Dear Gov. Cuomo:
I am writing in support of the Adirondack Recreational Trail Advocates efforts to establish a multi-use recreational pathway along the Lake Placid-Old Forge railroad corridor.
You recently stated that decisions concerning the status of the corridor should be regionally determined. You also stated, however, that you would defer to the recommendation of the North Country Regional Economic Development Council in this regard. Unfortunately, NCREDC Co-Chair Garry Douglas is a staunch railroad advocate and is adamantly opposed to the conversion of the Lake Placid-Old Forge corridor to a recreational path under any circumstances. He instead is committed to the extension of the Adirondack Scenic Railroad, and restoration of freight and passenger service, for which there has been no demand for the past 40 years, as a "key strategy" for economic development, no matter what the cost.
A growing number of Adirondack residents have come to believe that Garry Douglas and the NCREDC do not represent their interests concerning the best future use of the Lake Placid-Old Forge railroad corridor. As a result, the people of this region are now stepping up and speaking out. The towns of North Elba and Piercefield, and the village of Lake Placid, for example, have voted to remove the tracks between Lake Placid and Old Forge. The village of Saranac Lake and the town of Tupper Lake have voted to ask for revision of the corridor's unit management plan. Other town and village governments are expected to follow. And the New York State Snowmobile Association - 58,000-plus members strong - has just approved a resolution calling for the removal of the rails and construction of a trail.
Meanwhile, ARTA has signed up 9,000-plus petitioners in just over a year, many of whom are in the process of writing you in support of a recreational trail. And in a recent Adirondack Daily Enterprise Web poll, 67 percent of the respondents said that the state should "reopen the unit management planning for the Lake Placid-Remsen railroad corridor."
The data in support of a recreational trail is now overwhelming. According to a recent Rails-to-Trails Conservancy study, a recreational trail on just the 34 miles of rail bed linking Lake Placid, Saranac Lake and Tupper Lake would attract a quarter-million overnight visitors annually to the Tri-Lakes area, and these visitors would spend an estimated $19.8 million while here. Conversely, the absence of this attraction is costing our region an estimated year-round average of $400,000 per week in lost tourist dollars.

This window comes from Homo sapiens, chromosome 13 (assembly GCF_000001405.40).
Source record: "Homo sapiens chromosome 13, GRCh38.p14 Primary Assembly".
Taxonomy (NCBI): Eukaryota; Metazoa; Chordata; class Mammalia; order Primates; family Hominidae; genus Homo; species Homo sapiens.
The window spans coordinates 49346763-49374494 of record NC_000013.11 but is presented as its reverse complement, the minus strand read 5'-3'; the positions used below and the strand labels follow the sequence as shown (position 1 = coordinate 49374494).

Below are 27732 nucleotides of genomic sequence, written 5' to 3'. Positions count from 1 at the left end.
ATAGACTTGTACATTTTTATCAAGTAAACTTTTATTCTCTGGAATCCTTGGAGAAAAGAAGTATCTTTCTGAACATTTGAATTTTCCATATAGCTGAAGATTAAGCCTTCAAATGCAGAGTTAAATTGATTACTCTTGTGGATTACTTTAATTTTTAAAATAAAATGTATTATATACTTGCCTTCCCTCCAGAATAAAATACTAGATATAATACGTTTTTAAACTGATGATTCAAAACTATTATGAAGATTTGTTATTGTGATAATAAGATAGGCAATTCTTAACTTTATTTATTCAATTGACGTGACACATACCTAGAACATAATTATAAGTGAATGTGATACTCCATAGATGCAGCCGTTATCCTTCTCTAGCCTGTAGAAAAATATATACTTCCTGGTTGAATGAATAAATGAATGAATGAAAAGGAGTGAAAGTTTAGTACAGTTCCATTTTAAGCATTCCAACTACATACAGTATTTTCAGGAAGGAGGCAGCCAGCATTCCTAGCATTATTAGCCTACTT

In striking contrast, Garry Douglas' North Country Chamber of Commerce's own study, undertaken by Stone Consulting, says that spending $16 million (Stone's estimate, while the New York State Department of Transportation puts the cost at $43 million) to restore rail service between Old Forge and Lake Placid will bring only 7,000 new overnight visitors to the region annually and $686,000 in new tourist spending. That's a difference in economic impact of 30:1 in favor of a recreational trail. In addition, up to $44 million in further spending by snowmobilers can be shared by communities along the corridor if the obstructing rails are removed between Old Forge and Tupper Lake.
And the price is right. According to the RTC study, there would be NO COST to taxpayers for building a rail trail linking Placid to Tupper. How is that possible? Simple - it's because the salvage value of the rails and ties would more than cover the cost of surfacing the Tri-Lakes section to accommodate road bikes as well as hybrid and mountain bikes.
The handwriting is on the wall. People clearly want a recreation trail, not a tourist train, and our local communities need the economic development that a recreational trail can spur. We understand from your several pronouncements on the subject that you truly believe in the importance of tourism to the North Country economy. This is to respectfully ask that you lend your support to our efforts.
Commissioner Joe Martens, NYSDEC
Commissioner Joan McDonald, NYSDOT